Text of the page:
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Soon It Will Be Summer: The Forecast Calls for a New OSHA Heat Standard

By Robert Lahey, Contributor

Springtime will soon give way to a sweltering summer in most of the country. A dramatic reminder of the consequences of heat stress are the hundreds of lives lost throughout the Pacific Northwest last year as a result of a two-week period of record-breaking high temperatures.

As the Earth’s climate continues to warm, heat waves are becoming more frequent and more severe. Employers and employees―in both outdoor and indoor environments ― should be concerned.

The National Oceanic and Atmospheric Administration (NOAA) cites heat as the leading cause of weather-related deaths since 1990 – five times deadlier than cold weather, three times deadlier than hurricanes, and twice as deadly as tornadoes.

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This phenomenon is not likely to change anytime soon. However, heat-related illnesses and fatalities in the workplace are preventable. It requires an effective health and safety plan to:

  • Identify on-the-job hazards
  • Correct or reduce risks
  • Train workers about protections
  • Prepare for first aid
  • Plans for emergency response

The need for these preventive measures is shared by government officials, as well. In October 2021, the Occupational Health and Safety Administration (OSHA) published an Advance Notice of Proposed Rulemaking for Heat Injury and Illness Prevention in Outdoor and Indoor Work Settings.

Currently, a heat-specific standard does not exist to protect millions of workers from exposure to hazardous conditions. A public comment period that concluded in January 2022 was intended to obtain information about “the extent and nature of hazardous heat in the workplace.” The timeline for next steps has not yet been announced.

In the meantime, however, OSHA has instituted a heat-related enforcement initiative and plans to issue a National Emphasis Program (NEP) for heat-related safety efforts later this year.

All of these actions represent a national commitment to the development of a permanent federal rule and the implementation of other means to increase awareness about the dangers of heat.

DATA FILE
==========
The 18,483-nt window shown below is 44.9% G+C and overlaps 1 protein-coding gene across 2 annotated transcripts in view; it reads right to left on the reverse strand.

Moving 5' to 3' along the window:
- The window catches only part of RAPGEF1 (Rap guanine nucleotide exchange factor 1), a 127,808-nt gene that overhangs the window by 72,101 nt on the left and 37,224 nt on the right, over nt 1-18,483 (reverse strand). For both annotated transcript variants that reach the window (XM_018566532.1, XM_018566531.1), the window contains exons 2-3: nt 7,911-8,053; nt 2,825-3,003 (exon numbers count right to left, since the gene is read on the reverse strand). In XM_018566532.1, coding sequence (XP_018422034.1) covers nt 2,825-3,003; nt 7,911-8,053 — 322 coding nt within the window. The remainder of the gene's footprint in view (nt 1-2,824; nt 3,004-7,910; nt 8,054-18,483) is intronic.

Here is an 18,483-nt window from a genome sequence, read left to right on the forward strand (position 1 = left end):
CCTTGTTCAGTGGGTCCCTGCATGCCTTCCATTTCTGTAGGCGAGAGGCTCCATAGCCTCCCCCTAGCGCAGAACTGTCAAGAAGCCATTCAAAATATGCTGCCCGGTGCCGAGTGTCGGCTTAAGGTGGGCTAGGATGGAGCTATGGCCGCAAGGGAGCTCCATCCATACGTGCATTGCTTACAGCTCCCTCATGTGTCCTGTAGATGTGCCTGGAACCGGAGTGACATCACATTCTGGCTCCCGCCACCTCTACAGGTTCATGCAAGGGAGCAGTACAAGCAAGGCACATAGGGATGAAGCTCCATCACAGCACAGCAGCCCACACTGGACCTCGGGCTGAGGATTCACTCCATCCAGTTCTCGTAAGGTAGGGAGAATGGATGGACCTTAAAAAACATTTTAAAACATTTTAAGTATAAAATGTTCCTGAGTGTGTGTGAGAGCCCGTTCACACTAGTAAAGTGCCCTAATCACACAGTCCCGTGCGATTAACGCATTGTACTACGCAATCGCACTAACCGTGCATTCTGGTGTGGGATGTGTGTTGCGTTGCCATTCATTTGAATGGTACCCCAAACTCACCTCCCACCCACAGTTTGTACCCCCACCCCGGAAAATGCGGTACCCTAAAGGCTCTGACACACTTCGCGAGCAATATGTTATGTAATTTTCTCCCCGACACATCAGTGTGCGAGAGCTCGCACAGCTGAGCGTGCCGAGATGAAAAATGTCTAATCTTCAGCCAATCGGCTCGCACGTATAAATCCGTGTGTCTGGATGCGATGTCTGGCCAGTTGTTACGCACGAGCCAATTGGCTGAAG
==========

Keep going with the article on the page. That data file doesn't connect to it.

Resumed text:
Employers do not need to wait for direction from Washington, D.C. in order to take actions that are in the best interest of employees. The risks are real, as evidenced by the nearly 400 workplace fatalities and additional 35,000 injuries and illnesses attributed to workplace heat stress during the past decade. Furthermore, the time is right, with summer months now on the horizon.

Excessive temperatures can cause heat stroke, and even death, if an employee is not treated properly. Such conditions also make worse existing health problems, such as asthma, kidney failure, and heart disease. Construction workers are at higher risk, but the problem affects all who are exposed to extreme heat – including persons working indoors in a non-climate-controlled environment.

The most common strategies for protecting workers include:

  • Providing sufficient water, rest, and shade.
  • Allowing new or returning employees to gradually increase their workloads and take more frequent breaks in order to build tolerance for the heat.
  • Monitor all workers for any signs of illness.
  • Train on prevention, but plan for emergencies.

Indeed, ‘tis the season for adopting a proactive approach to this known health hazard. CS

Robert Lahey is the President & CEO of Chicagoland Construction Safety Council (

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